St. Pierre Island

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St. Pierre Island
Nickname: Île St. Pierre
St. Pierre Island is located in Seychelles
St. Pierre Island
St. Pierre Island
Geography
Location Indian Ocean
Coordinates 09°17′S 50°44′E / 9.283°S 50.733°E / -9.283; 50.733Coordinates: 09°17′S 50°44′E / 9.283°S 50.733°E / -9.283; 50.733
Archipelago Seychelles
Adjacent bodies of water Indian Ocean
Total islands 1
Major islands
  • St. Pierre    
Area 1.64 km2 (0.63 sq mi)
Length 1.3 km (0.81 mi)
Width 1.55 km (0.963 mi)
Coastline 4.6 km (2.86 mi)
Highest elevation 16 m (52 ft)
Administration
Group Outer Islands
Sub-Group Farquhar Group
Outer Islands District
Largest settlement
St. Pierre village
(population 0)
Demographics
Demonym Creole
Population 0 (2014)
Pop. density 0 /km2 (0 /sq mi)
Ethnic groups Creole, French, East Africans, Indians.
Additional information
Time zone
Official website www.seychelles.travel/en/discover/the-islands/outer-islands
ISO Code = SC-26

St. Pierre Island is a raised reef island west of Providence Atoll and part of Farquhar Group, which belongs to the Outer Islands of the Seychelles. It has a distance of 736 km (457 mi) southwest of the capital, Victoria, on Mahé Island.

History[edit]

St. Pierre Island bears the name of one of Captain Dechemin's ships, who visited the island on 6 June 1732.[1]

In former times, much of the island was covered with a Pisonia grandis forest, in which large numbers of seabirds nested. The coral rock was thus covered with guano.[2][3] The guano, and since the 1950s also the rock and sand into which the phosphate had been leached,[2] were mined away between 1906 and 1972 converting an island once densely forested to the current barren, pitted landscape. During that time, a small workers' settlement existed in the NW of St Pierre, which depended on supplies shipped in from abroad.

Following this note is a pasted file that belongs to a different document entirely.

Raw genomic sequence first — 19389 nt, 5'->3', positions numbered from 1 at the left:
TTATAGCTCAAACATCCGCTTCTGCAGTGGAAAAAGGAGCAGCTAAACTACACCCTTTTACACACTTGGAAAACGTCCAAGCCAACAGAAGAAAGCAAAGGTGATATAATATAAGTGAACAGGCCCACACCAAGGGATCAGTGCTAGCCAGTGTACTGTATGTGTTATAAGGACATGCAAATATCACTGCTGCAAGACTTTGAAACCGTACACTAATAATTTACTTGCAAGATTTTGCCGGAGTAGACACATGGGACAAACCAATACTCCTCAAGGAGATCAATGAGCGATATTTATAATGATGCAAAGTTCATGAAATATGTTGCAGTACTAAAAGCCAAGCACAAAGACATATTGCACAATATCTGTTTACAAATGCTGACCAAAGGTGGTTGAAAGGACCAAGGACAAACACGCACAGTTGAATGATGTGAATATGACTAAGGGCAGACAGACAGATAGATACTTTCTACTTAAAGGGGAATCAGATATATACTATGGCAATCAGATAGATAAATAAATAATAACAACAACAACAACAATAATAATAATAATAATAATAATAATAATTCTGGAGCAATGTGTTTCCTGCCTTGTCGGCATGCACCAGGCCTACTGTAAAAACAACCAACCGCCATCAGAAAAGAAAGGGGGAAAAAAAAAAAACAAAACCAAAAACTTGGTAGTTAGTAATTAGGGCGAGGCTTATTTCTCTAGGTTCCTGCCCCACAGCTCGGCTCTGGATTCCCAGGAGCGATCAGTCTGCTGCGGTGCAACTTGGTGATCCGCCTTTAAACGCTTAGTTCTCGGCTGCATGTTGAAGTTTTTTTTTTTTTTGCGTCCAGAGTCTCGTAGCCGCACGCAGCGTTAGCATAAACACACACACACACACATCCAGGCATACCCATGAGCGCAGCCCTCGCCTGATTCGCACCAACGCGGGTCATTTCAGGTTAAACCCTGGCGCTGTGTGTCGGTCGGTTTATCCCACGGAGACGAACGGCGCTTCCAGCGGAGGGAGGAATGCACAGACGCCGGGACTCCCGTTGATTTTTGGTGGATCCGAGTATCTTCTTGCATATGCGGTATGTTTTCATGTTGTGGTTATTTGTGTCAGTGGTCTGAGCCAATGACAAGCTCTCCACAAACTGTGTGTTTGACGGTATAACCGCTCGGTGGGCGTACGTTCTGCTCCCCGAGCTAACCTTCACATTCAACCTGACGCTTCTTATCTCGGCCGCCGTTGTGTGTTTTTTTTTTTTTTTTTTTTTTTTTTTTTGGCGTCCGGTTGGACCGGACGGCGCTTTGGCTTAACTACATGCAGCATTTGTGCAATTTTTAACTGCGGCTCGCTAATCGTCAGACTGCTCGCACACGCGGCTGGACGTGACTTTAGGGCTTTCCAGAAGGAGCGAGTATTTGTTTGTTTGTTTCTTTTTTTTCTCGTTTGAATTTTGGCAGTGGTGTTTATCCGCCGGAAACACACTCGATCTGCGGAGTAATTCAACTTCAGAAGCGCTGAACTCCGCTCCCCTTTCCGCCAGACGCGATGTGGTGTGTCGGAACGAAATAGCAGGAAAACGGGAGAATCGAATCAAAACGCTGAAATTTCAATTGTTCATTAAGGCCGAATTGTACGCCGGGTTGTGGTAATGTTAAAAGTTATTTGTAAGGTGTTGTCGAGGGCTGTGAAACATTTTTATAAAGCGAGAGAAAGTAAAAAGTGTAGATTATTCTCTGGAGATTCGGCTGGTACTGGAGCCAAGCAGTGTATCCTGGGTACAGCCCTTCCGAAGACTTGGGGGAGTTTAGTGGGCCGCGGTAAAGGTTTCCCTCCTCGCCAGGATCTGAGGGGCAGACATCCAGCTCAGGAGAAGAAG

Geography[edit]

The island is located 34 km west of Cerf Island of Providence Atoll, and 462 km east of Aldabra. This uninhabited island is nearly circular, 1.6 km (0.99 mi) east-west by 1.3 km (0.81 mi) north-south, with a land area of 1.64 square kilometres (0.63 square miles).[2] St. Pierre has a gently sloping seabed on the exposed southeastern coast and a steep drop off on the northwest, where the fringing reef is all but absent.

Geology[edit]

The seaward faces of St. Pierre Island are abrupt and undercut fossil coral cliffs, 2.0 to 4.3 m (6.6–14.1 ft)[verification needed] high and broken at one point only by a 5 metres (16 ft) inlet to a cove with sandy bottom. Thus St Pierre Island is virtually inaccessible from the sea. In the center is a depression more or less of sea level. The ceaseless sea swell has undercut these faces; jets of water are thrown up in many places by each wave as it strikes blowholes worn out of the coral, depositing dunes of sand and coral debris up to 10 m (33 ft) inland. At the southeast shore of the island, the wearing-away has caused the formation of flat shelves, and the entire island is honeycombed by caverns washed out by the sea. Due to this, no source of fresh water exists on St Pierre.[2]

Demographics[edit]

Today St. Pierre Island is uninhabited, but in modern times it was inhabited for some periods. There is a derelict jetty at the ruined settlement on the north west shore, which is accessible by boat in the calmest weather only.

Administration[edit]

The island belongs to Outer Islands District.[4]

Flora and Fauna[edit]

Today the island is barren except for a clump of Casuarina equisetifolia trees up 12 m (40 ft) high on its northwestern part, covering a third of the land area. The trees were originally planted as windbreak for the mining camp, and have unexpectedly thrived and spread. Most of the plant species once found on St Pierre are now gone, including the Pisonia, Suicide Tree (Cerbera odollam) and rosemallow (Hibiscus tiliaceus). Some Pemphis acidula might persist.[2]

By about 1960, it was noted that the most common herbaceous plant was Stachytarpheta indica, while the introduced Indian Blanketflower (Gaillardia pulchella) had established itself widely. Sisal (Agave sisalana), Chinese tiolet (Asystasia gangetica), Papaya (Carica papaya), Jimsonweed (Datura stramonium) and bananas (Musa) were found around the mining camp. Whether any of these has survived is not known, though the dropseed grass Sporobolus virginicus which was found in abundance on the dunes probably has.[2] The oonopid monotypic spider species Farqua quadrimaculata is the only known spider that is endemic to the Farquhar Islands.[5]

Image gallery[edit]

References[edit]

  1. ^ Ship
  2. ^ a b c d e f Piggott, C.J. (1961). "Notes on some of the Seychelles Islands, Indian Ocean." (PDF). Atoll Research Bulletin. 83: 1–10. doi:10.5479/si.00775630.83.1. 
  3. ^ History
  4. ^ District map
  5. ^ Saaristo, M. I. (2001). Dwarf hunting spiders or Oonopidae (Arachnida, Araneae) of the Seychelles. Insect Syst. Evol. 32: 307-358

External links[edit]